image by: The Annenberg Space for Photography
The name "Annenberg" is forever linked to progressivism in public education. But a new generation of Annenbergs is creating a legacy of betterment that extends far beyond the classroom.
If you've watched any public television during the last quarter century, you are almost certain to know the name "Annenberg." That's because since 1989 the Annenberg Foundation has produced and funded programs aiming to improve public education, as well as getting hundreds of millions of dollars directly into school coffers.
But since 2009 the Annenberg Foundation has diversified its philanthropy so broadly that it's hard to follow the thread. Now directly engaged with numerous environmental efforts and human-rights organizations and causes, even a grand phrase like “media empire” minimizes the Annenberg reality.
Here is where one might speak of the Annenberg Foundation's humble beginnings if in fact they were so humble. The reality, though, is that the Annenberg Foundation was delivered unto the world with enough force to make a broad and immediate impact. But to understand the spirit that guides the Annenberg Foundation to this day, it is essential to understand a little something about its founder.
Walter H. Annenberg was born in 1908 to Moses Annenberg, a wealthy newspaper distributor in Milwaukee. In 1942 he inherited the company that he would soon rename Triangle Publications, which he helped transform into a small media empire, counting among its numerous properties the Philadelphia Inquirer, Seventeen magazine, and TV Guide, along with several TV and radio stations.
During his publishing career Walter was already in the business of helping educational institutions, founding schools of communication at three separate universities and endowing chairs at over a dozen more. But in 1988, after selling off the remainder of Triangle Publications' assets for nearly $3 billion (c. 1970 he had sold two of its biggest newspapers for a total of over $140 million), Walter announced that he would dedicate the rest of his life to philanthropy. 'I started out with an awful lot handed to me,'' The New York Times recalled his once telling an interviewer. And giving back was central to his life.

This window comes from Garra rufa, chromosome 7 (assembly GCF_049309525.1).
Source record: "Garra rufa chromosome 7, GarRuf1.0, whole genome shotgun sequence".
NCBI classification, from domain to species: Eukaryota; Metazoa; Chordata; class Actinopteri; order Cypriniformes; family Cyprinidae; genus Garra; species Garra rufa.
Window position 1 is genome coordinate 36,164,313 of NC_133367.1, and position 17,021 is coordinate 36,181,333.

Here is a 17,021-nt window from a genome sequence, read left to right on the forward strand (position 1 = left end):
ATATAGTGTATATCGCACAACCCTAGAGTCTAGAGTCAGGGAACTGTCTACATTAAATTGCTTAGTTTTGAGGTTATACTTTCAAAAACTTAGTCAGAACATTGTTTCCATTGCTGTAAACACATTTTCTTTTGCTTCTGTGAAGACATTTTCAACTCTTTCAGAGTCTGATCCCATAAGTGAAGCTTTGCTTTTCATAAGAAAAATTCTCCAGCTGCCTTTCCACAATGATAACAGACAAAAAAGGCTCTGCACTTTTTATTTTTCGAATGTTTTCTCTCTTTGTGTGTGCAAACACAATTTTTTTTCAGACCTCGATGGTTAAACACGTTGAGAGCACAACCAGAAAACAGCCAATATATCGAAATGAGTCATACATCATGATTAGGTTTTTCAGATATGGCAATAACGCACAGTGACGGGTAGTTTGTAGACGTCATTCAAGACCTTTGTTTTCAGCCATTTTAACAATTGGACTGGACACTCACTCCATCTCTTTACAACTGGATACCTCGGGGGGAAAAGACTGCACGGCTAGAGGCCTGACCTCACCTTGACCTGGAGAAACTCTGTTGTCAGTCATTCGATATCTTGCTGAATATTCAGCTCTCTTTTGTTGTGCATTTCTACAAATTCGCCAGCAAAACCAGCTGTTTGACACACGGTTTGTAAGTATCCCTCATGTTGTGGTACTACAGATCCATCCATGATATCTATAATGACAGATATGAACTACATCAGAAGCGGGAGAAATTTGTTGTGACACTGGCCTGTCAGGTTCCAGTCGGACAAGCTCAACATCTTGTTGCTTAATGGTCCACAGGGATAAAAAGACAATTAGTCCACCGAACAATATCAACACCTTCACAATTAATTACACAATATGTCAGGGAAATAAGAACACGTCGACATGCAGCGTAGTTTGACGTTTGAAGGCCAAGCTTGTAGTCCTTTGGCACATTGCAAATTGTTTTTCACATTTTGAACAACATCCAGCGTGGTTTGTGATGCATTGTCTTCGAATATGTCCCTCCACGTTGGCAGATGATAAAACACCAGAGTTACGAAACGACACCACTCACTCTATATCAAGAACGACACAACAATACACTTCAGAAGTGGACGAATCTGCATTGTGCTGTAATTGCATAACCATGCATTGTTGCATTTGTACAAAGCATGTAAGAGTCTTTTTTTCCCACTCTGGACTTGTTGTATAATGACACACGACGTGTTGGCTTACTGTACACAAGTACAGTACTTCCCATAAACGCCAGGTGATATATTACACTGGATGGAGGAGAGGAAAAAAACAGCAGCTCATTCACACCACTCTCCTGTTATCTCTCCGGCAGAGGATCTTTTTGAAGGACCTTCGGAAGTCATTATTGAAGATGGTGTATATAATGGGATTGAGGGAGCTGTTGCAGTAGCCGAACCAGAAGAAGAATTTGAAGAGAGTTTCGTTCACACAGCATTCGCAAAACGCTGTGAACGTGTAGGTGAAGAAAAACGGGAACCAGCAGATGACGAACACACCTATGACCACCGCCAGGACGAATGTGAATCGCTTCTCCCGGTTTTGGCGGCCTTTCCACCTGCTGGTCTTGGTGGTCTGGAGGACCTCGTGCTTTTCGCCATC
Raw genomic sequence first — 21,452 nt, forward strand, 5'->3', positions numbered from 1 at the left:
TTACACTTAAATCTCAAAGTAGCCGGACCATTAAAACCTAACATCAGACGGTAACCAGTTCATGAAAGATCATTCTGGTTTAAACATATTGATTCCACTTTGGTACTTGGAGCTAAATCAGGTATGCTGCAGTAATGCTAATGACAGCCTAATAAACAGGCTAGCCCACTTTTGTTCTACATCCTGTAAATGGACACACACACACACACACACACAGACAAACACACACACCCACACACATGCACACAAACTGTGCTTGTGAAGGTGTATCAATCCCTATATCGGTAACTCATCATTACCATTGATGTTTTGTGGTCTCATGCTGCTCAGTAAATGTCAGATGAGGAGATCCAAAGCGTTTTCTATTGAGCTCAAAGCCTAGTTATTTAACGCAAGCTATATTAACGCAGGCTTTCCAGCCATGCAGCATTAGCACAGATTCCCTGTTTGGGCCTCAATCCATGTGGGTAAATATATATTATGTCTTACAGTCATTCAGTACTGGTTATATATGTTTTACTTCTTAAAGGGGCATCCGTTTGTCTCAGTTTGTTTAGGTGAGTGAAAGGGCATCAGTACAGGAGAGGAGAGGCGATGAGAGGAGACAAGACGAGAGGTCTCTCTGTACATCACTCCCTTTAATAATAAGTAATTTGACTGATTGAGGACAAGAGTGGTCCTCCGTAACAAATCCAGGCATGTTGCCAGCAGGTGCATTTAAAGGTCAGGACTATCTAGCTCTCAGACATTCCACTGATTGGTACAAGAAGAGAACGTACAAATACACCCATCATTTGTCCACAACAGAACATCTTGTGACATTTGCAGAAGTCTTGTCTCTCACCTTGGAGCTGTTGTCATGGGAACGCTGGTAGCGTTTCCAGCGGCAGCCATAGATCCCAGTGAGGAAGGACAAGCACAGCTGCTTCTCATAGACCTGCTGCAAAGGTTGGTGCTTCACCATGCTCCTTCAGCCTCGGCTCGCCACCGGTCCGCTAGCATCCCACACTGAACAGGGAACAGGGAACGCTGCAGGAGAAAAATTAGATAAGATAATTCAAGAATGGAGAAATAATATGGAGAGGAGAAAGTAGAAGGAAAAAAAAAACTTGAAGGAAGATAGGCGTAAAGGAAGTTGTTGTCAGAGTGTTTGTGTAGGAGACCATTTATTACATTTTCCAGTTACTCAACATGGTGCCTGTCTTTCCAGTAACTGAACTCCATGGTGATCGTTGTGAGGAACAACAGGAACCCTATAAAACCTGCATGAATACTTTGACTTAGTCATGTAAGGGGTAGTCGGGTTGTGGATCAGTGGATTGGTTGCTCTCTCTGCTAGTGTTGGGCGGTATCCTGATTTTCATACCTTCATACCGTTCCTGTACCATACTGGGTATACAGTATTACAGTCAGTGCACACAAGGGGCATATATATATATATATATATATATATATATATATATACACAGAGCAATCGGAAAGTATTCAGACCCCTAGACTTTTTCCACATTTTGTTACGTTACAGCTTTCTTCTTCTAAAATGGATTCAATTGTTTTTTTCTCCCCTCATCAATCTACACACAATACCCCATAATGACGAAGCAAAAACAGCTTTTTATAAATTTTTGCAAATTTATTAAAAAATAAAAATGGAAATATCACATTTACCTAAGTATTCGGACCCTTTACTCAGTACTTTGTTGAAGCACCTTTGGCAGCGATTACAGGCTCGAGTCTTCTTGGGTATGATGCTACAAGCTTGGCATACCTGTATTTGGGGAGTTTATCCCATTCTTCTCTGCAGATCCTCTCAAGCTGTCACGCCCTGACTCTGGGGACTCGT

The degree to which he gave back can be seen from the Annenberg Foundation's earliest activities. In 1990 he donated $50 million to the United Negro College Fund—believed to the largest gift ever for historically Black colleges. In 1991 he donated $60 million to the Corporation for Public Broadcasting to support K–12 mathematics and science programming.
But these seemed mere prelude to 1993, when he donated a total $365 million to four schools (Harvard, USC, the University of Pennsylvania, and his alma mater, Peddie School), and announced the Annenberg Challenge for School Reform, $500 million to be distributed over the ensuing five years to a variety of institutions and organizations working to improve the effectiveness of public education.
After Walter died in 2002, his widow Leonore took over as chairperson/president/CEO of the Annenberg Foundation until her death in 2009, at which point her daughter Wallis assumed the leadership role, along with heavy involvement from Wallis's three children, Lauren Bon, Gregory Annenberg Weingarten, and Charles Annenberg Weingarten, all of whom were made vice-presidents.
While continuing their grandfather's commitment to education, this new generation of Annenbergs has expanded the Foundation into realms of environmental stewardship, social justice, and animal welfare, evolving far beyond its traditional role as a grant-making institution and pursuing large-scale solutions to systemic problems.
None of the many Annenberg Foundation projects highlights this expanded scope better than explore, a multimedia organization aiming to educate and inspire by opening windows onto both the planet itself and people and organizations selflessly working to better it. A few of the films the Foundation produced in 2009 give a sense of the Foundation's expanding scope: